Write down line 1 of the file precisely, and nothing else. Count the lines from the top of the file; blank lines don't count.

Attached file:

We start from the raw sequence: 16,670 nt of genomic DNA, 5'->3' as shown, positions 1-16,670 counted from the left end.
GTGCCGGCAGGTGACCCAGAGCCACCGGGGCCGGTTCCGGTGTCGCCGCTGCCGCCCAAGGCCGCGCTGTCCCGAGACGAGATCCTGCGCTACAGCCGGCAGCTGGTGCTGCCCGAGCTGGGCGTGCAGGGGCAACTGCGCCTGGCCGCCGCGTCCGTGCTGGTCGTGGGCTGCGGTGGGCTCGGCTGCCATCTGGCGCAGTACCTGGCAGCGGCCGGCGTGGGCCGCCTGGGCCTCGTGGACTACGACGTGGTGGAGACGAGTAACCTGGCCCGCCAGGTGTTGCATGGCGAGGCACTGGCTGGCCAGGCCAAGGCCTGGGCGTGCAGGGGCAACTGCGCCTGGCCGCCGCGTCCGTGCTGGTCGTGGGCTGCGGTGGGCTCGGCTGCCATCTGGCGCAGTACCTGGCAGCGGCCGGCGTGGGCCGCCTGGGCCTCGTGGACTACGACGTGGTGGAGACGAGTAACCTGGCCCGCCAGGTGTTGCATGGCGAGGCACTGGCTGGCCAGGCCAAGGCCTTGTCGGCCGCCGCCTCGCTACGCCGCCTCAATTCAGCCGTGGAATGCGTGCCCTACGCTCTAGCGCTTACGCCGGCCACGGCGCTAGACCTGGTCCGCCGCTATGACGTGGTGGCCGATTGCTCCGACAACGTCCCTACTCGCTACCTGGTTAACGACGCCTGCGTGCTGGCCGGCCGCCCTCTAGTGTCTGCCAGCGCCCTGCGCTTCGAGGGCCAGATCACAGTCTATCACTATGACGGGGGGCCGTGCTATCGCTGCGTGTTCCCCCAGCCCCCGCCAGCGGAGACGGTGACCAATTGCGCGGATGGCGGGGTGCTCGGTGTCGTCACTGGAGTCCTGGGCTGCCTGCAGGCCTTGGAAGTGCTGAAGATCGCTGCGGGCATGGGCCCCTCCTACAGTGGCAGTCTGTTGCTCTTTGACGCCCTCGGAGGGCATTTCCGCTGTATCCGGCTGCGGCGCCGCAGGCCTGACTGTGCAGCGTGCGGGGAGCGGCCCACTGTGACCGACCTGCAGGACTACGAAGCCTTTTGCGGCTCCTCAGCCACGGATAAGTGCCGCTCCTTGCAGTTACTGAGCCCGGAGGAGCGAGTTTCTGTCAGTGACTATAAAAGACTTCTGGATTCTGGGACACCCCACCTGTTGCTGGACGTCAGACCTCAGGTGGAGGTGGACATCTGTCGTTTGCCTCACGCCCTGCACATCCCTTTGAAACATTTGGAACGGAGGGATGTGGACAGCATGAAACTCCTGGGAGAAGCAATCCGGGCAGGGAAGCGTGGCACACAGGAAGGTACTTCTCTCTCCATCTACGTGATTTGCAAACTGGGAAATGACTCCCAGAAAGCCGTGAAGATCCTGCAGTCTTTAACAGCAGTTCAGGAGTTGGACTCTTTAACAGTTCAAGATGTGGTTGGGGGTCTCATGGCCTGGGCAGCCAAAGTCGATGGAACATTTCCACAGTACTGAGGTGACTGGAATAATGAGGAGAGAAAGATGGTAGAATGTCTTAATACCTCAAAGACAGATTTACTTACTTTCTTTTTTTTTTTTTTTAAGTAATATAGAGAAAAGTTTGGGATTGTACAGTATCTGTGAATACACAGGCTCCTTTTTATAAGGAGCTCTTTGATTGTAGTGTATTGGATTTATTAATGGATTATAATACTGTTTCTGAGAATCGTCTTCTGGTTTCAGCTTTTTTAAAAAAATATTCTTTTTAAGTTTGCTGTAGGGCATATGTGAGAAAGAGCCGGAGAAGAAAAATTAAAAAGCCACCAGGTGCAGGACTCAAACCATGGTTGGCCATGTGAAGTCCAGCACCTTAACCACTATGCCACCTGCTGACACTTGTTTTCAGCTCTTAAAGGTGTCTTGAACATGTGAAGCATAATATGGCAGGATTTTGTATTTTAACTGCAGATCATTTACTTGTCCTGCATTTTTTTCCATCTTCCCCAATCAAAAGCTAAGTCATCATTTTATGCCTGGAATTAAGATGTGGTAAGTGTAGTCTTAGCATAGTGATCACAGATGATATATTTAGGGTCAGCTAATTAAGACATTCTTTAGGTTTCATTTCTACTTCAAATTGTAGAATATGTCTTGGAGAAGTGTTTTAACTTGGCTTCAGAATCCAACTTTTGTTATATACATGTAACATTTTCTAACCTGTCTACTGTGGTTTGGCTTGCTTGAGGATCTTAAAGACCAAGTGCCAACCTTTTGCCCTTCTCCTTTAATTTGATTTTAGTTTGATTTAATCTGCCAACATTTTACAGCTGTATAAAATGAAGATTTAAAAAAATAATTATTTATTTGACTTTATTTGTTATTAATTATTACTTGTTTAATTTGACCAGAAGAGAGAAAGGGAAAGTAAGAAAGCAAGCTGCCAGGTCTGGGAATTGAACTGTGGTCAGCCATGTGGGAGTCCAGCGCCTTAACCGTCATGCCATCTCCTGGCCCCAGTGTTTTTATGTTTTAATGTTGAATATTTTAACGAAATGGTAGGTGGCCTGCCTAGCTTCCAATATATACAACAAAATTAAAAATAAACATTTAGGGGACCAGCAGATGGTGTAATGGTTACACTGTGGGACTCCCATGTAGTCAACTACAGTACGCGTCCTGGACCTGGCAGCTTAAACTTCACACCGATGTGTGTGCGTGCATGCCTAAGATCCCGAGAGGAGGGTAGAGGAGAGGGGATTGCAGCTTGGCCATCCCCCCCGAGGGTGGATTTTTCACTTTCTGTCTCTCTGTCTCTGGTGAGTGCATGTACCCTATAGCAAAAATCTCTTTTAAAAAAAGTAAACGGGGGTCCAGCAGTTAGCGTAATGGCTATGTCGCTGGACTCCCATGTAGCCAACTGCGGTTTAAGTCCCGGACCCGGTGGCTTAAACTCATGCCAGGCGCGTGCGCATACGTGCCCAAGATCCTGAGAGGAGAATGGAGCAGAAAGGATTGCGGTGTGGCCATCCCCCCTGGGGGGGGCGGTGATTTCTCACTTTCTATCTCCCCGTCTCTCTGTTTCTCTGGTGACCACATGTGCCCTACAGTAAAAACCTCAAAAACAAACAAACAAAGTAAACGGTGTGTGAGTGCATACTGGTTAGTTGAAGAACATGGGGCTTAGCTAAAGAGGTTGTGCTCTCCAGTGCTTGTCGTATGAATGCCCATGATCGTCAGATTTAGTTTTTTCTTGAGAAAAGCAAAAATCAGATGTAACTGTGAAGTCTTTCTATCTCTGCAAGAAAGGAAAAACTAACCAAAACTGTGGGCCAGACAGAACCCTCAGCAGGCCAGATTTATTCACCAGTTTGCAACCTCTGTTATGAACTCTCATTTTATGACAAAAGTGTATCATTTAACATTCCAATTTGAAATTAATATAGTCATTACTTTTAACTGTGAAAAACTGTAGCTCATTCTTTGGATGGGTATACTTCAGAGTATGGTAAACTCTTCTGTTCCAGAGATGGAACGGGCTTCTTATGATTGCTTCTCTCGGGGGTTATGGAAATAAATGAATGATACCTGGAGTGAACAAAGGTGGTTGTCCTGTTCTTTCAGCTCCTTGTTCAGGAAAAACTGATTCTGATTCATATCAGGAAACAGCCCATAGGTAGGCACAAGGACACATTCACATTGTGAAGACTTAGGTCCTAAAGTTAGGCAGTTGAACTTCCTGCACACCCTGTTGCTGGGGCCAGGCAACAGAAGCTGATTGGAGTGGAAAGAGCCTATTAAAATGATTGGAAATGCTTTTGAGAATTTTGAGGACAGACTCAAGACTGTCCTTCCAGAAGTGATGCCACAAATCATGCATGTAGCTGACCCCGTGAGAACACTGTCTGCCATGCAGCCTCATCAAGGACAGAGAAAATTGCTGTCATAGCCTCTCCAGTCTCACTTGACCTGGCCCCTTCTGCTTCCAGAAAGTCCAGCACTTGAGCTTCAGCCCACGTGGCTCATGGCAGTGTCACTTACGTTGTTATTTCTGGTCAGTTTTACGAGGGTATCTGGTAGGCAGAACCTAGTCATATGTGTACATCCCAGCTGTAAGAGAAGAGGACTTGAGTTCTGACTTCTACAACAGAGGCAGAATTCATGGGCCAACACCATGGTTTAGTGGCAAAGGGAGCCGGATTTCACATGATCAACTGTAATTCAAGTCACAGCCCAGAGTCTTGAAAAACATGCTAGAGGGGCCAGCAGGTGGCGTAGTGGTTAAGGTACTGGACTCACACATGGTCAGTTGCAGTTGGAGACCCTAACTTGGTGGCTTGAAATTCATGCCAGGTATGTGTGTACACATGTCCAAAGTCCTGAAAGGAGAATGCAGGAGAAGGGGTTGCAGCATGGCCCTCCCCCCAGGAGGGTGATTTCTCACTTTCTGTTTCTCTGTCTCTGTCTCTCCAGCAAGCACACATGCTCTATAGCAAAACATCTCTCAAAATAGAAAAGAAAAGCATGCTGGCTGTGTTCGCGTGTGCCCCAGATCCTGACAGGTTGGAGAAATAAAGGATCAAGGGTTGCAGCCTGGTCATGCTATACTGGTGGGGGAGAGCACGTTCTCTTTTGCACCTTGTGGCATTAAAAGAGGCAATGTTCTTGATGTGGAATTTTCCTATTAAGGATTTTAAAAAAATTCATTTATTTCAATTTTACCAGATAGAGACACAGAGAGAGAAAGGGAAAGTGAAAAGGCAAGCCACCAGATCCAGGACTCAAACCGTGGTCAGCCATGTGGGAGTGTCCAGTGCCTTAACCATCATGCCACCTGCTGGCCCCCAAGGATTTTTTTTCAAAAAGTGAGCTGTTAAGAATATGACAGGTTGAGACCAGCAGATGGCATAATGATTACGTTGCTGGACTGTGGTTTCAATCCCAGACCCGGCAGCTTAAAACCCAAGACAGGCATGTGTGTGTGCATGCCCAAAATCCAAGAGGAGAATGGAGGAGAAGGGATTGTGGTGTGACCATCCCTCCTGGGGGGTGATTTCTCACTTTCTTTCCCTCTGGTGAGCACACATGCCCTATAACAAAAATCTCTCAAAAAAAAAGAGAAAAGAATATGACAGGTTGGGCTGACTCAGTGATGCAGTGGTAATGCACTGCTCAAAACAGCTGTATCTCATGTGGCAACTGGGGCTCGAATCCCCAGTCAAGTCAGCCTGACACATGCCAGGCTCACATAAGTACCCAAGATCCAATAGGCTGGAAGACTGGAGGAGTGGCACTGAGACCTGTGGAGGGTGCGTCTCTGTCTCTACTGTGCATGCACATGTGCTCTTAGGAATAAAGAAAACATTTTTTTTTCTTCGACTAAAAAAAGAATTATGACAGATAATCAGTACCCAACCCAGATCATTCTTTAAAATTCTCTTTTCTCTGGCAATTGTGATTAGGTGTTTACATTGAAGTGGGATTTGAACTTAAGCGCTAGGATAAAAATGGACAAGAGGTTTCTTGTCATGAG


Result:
We start from the raw sequence: 16,670 nt of genomic DNA, 5'->3' as shown, positions 1-16,670 counted from the left end.